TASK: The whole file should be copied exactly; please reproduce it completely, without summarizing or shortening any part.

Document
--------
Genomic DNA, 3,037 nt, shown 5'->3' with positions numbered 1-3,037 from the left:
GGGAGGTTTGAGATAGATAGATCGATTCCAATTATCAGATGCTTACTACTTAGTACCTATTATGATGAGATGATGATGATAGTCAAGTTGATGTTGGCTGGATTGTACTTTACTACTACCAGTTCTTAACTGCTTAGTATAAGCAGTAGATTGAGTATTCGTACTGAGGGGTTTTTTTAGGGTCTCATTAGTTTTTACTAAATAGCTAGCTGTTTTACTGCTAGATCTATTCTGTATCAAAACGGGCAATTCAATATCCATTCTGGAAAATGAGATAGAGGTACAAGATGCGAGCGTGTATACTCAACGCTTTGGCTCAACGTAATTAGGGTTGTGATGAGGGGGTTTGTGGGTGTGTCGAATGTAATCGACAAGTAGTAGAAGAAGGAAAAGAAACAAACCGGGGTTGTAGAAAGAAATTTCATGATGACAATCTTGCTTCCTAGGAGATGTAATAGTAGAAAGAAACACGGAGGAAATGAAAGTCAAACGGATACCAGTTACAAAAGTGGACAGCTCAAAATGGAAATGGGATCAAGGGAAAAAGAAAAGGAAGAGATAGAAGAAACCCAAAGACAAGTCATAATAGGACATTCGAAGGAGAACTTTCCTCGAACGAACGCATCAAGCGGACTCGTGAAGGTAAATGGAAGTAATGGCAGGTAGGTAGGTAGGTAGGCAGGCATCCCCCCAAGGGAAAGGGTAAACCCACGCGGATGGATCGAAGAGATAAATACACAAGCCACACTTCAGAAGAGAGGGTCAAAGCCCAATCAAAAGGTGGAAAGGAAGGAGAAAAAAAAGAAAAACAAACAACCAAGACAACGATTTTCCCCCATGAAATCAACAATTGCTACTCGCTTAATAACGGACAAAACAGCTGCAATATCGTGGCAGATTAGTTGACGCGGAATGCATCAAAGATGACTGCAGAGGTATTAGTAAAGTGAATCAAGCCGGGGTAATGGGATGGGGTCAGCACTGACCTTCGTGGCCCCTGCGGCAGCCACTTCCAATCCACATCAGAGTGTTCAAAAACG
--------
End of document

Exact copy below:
Genomic DNA, 3,037 nt, shown 5'->3' with positions numbered 1-3,037 from the left:
GGGAGGTTTGAGATAGATAGATCGATTCCAATTATCAGATGCTTACTACTTAGTACCTATTATGATGAGATGATGATGATAGTCAAGTTGATGTTGGCTGGATTGTACTTTACTACTACCAGTTCTTAACTGCTTAGTATAAGCAGTAGATTGAGTATTCGTACTGAGGGGTTTTTTTAGGGTCTCATTAGTTTTTACTAAATAGCTAGCTGTTTTACTGCTAGATCTATTCTGTATCAAAACGGGCAATTCAATATCCATTCTGGAAAATGAGATAGAGGTACAAGATGCGAGCGTGTATACTCAACGCTTTGGCTCAACGTAATTAGGGTTGTGATGAGGGGGTTTGTGGGTGTGTCGAATGTAATCGACAAGTAGTAGAAGAAGGAAAAGAAACAAACCGGGGTTGTAGAAAGAAATTTCATGATGACAATCTTGCTTCCTAGGAGATGTAATAGTAGAAAGAAACACGGAGGAAATGAAAGTCAAACGGATACCAGTTACAAAAGTGGACAGCTCAAAATGGAAATGGGATCAAGGGAAAAAGAAAAGGAAGAGATAGAAGAAACCCAAAGACAAGTCATAATAGGACATTCGAAGGAGAACTTTCCTCGAACGAACGCATCAAGCGGACTCGTGAAGGTAAATGGAAGTAATGGCAGGTAGGTAGGTAGGTAGGCAGGCATCCCCCCAAGGGAAAGGGTAAACCCACGCGGATGGATCGAAGAGATAAATACACAAGCCACACTTCAGAAGAGAGGGTCAAAGCCCAATCAAAAGGTGGAAAGGAAGGAGAAAAAAAAGAAAAACAAACAACCAAGACAACGATTTTCCCCCATGAAATCAACAATTGCTACTCGCTTAATAACGGACAAAACAGCTGCAATATCGTGGCAGATTAGTTGACGCGGAATGCATCAAAGATGACTGCAGAGGTATTAGTAAAGTGAATCAAGCCGGGGTAATGGGATGGGGTCAGCACTGACCTTCGTGGCCCCTGCGGCAGCCACTTCCAATCCACATCAGAGTGTTCAAAAACG